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Looking for help in understanding the challenges people face everyday in wheelchairs.

Tom22Tom22 Posts: 2Member Listener
Hello, I am product design student at The University of the Arts London Central Saint Martins (http://www.arts.ac.uk/csm/courses/undergraduate/ba-product-design/) currently working to improve the experience of using a wheelchair, in collaboration with the Royal Society of the Arts and Disrupt Disability, an open source Library of designs, to aid in wheelchair mobility. The reason why I have decided to do project is because I wish to try change perceptions of wheelchairs and the people who use them through thoughtful design. Im looking for wheelchair uses keen to be actively involved in the project helping me understand what challenges people face in everyday life in a wheelchair. I feel it would be very insightful and interesting if you could help me learn about these challenges, particularly how you personally might have overcome some of these. I’m personally interested in problems people face when using a self propelled wheelchair. However I’d be very grateful for any response and if wanted we could work together on tackling these problems through clever design lead thinking and finalising on an end product which helps solve theses problems.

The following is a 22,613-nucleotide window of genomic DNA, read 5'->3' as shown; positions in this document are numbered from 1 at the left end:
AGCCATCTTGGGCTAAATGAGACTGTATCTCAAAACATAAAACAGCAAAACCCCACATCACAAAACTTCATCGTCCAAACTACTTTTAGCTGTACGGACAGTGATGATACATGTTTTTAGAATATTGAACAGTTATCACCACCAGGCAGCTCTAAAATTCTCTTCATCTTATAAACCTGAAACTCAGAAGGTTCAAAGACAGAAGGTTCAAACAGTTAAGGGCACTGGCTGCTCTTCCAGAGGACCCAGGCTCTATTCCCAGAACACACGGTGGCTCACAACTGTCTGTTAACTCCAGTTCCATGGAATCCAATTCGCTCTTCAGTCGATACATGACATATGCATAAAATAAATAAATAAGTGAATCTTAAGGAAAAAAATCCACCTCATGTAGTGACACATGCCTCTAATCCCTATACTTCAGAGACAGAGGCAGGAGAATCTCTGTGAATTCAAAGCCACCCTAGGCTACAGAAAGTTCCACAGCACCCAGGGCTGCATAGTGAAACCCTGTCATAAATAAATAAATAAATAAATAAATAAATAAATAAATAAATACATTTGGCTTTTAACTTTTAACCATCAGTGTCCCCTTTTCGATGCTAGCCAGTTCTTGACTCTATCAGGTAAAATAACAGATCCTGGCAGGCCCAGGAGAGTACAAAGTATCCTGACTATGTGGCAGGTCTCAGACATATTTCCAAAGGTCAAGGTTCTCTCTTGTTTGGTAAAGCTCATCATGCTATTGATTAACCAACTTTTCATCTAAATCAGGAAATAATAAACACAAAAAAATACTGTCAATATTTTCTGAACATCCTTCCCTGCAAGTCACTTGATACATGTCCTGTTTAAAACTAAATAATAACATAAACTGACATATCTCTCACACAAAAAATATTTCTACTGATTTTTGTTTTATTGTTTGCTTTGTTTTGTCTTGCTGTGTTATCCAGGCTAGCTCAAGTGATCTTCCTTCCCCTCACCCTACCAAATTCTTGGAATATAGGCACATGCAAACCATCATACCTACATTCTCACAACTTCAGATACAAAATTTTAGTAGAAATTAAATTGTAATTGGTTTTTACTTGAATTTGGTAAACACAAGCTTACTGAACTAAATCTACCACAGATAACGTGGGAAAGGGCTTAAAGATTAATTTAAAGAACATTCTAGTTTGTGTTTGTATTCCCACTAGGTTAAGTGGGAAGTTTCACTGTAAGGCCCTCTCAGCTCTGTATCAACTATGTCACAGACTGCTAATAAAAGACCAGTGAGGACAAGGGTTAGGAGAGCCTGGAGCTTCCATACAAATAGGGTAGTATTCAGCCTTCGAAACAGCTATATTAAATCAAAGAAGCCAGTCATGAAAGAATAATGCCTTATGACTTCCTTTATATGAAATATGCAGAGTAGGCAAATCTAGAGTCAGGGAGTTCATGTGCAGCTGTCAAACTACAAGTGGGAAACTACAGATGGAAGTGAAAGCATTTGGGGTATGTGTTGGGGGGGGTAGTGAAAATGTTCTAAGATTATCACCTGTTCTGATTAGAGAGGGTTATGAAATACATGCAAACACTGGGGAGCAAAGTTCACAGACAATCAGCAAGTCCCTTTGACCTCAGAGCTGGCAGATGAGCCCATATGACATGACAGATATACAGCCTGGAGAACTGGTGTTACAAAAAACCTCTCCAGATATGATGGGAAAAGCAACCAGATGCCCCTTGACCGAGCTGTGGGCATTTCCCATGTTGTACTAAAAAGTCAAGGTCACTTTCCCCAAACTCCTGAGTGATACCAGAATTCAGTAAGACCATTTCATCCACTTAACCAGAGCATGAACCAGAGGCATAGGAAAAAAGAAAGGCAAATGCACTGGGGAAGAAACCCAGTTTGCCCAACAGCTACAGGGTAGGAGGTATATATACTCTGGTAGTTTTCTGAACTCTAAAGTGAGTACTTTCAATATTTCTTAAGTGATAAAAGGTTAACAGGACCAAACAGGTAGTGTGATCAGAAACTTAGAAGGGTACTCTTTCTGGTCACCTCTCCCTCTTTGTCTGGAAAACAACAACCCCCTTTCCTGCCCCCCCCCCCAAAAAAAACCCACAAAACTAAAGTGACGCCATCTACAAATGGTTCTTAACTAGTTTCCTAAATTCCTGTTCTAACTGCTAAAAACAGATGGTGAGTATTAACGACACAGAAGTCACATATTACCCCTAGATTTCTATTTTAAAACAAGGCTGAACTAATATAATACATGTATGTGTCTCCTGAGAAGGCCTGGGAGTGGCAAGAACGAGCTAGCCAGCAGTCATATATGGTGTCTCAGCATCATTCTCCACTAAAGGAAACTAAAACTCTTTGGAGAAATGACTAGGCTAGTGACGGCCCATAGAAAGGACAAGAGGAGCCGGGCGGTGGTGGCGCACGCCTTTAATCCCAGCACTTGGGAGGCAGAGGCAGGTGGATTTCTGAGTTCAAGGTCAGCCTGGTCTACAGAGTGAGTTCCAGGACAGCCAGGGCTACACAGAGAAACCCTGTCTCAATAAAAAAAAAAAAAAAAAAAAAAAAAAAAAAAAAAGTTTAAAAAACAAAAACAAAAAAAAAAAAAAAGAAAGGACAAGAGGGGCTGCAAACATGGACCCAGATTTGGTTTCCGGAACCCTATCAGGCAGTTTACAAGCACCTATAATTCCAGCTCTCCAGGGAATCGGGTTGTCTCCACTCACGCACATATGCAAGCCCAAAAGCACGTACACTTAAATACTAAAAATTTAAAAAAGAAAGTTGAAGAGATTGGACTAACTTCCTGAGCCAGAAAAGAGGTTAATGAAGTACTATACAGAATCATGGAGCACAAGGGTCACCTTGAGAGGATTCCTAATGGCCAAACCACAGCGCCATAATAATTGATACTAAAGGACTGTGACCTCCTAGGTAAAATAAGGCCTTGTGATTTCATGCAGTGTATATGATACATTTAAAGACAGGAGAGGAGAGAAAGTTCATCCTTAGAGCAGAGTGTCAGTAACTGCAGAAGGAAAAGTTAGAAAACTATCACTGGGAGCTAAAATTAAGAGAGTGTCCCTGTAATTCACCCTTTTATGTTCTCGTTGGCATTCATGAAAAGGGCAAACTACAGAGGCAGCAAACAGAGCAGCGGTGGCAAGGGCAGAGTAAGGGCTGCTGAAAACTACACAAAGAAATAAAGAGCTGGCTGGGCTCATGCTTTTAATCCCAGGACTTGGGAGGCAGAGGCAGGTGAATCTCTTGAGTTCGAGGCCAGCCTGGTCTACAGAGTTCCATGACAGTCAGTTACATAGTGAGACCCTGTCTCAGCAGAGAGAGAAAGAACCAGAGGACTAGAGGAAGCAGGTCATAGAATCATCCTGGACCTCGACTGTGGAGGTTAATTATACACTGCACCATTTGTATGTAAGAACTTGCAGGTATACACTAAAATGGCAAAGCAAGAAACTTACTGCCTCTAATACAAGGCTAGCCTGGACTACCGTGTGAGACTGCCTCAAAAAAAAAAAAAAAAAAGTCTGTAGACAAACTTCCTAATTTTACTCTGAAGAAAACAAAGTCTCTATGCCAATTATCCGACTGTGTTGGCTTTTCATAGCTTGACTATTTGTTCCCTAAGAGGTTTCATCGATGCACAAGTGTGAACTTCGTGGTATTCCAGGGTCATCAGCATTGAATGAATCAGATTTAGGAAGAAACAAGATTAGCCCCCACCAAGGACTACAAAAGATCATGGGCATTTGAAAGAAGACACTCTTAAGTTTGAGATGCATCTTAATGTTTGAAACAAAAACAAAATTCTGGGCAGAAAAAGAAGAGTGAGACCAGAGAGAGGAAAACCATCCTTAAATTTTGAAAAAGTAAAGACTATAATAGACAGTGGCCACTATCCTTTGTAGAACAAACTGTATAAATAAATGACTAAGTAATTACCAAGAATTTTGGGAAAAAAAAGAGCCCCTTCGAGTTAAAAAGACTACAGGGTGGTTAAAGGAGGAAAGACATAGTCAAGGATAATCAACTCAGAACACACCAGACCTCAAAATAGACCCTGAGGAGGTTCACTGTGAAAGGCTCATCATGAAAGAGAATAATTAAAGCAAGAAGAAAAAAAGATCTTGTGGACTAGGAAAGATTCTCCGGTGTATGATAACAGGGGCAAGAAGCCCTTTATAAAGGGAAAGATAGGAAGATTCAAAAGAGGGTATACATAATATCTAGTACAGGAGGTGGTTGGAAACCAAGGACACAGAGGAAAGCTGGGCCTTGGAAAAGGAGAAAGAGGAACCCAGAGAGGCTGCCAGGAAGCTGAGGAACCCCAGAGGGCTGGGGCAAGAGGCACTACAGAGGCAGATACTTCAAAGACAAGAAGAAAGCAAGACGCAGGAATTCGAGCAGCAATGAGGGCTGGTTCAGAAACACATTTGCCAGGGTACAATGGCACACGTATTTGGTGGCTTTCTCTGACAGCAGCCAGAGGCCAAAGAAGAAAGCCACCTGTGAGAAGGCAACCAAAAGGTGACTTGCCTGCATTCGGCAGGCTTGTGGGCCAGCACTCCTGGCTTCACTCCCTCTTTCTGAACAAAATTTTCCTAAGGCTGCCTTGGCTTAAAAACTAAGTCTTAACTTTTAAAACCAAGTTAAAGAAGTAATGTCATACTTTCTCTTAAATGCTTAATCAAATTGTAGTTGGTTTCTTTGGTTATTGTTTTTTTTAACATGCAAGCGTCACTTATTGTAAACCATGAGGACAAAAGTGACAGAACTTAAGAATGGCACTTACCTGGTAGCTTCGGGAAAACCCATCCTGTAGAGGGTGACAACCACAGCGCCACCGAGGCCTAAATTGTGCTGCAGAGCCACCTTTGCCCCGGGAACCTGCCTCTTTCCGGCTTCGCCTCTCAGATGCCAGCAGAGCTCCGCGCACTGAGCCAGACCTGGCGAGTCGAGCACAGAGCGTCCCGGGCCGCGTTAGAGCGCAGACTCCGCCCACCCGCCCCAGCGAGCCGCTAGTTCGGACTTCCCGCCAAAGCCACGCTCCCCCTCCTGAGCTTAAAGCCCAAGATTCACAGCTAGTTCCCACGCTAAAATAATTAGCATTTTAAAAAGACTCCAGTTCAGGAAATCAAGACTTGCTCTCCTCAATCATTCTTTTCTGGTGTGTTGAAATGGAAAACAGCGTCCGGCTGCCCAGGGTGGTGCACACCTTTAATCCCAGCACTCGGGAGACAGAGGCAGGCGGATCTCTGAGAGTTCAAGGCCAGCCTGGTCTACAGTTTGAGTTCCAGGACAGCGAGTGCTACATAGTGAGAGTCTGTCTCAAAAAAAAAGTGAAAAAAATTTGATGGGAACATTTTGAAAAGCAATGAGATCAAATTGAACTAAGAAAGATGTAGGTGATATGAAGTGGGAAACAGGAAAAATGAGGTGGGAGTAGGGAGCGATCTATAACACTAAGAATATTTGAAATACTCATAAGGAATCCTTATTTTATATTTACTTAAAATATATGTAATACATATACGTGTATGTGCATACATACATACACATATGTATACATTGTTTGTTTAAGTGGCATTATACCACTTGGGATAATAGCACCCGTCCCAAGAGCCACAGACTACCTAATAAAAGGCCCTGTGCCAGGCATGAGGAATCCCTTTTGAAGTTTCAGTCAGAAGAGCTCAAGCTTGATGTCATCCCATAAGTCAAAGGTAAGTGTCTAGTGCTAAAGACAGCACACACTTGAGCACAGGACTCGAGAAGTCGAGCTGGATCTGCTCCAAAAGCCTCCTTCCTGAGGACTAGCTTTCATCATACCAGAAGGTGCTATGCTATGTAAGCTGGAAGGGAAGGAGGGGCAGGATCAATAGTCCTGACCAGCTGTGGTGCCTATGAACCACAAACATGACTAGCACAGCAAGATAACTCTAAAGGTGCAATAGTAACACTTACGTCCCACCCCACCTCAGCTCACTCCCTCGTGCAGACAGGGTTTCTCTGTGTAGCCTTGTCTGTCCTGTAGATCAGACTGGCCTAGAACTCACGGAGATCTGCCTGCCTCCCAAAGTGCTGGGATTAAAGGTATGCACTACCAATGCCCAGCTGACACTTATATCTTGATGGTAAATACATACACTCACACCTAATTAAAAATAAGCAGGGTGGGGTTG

I really hope the community can help me with this project 
Many thanks  Tom

Replies

  • Mr_RyMr_Ry Posts: 1Member Listener
    hello tom22 tell me more.
  • mossycowmossycow Posts: 486Community champion Pioneering
    Hi there,  I've already replied to a few threads like this.  Are you the same thread starter or are you someone new? 

    "I'm trying to live like a random poem I read that ended 'to bloom where we are planted"

  • mossycowmossycow Posts: 486Community champion Pioneering
    I would be keen to be involved.  I think there are several factors affecting me.  I have chronic pain and weakness in my upper body.  I can stand for around 30 seconds and I use a wheelchair outside the house.  (I'd like to inside but imposible) 

    I use a manual and power chair. 

    I think there are issues in terms of chair function.  Chairs need to be as adaptable as possible so you get a great fit.  Seat height  depth etc etc very important.  Speed,  efficiency of arm energy to chair movement etc.  How comfortable for someone else to push and get in car boots and/or on trains busses etc. 


    But also,  the concept of 'sat down living'.  How to reach stuff,  where to eat,  how to hold things when your hands are controlling wheelchair,  holding food,  camera, phone,  writing on something. Bags,  how to carry shopping NOT inaccessible on back of wheelchair.  Warmth in winter,  protecting hands...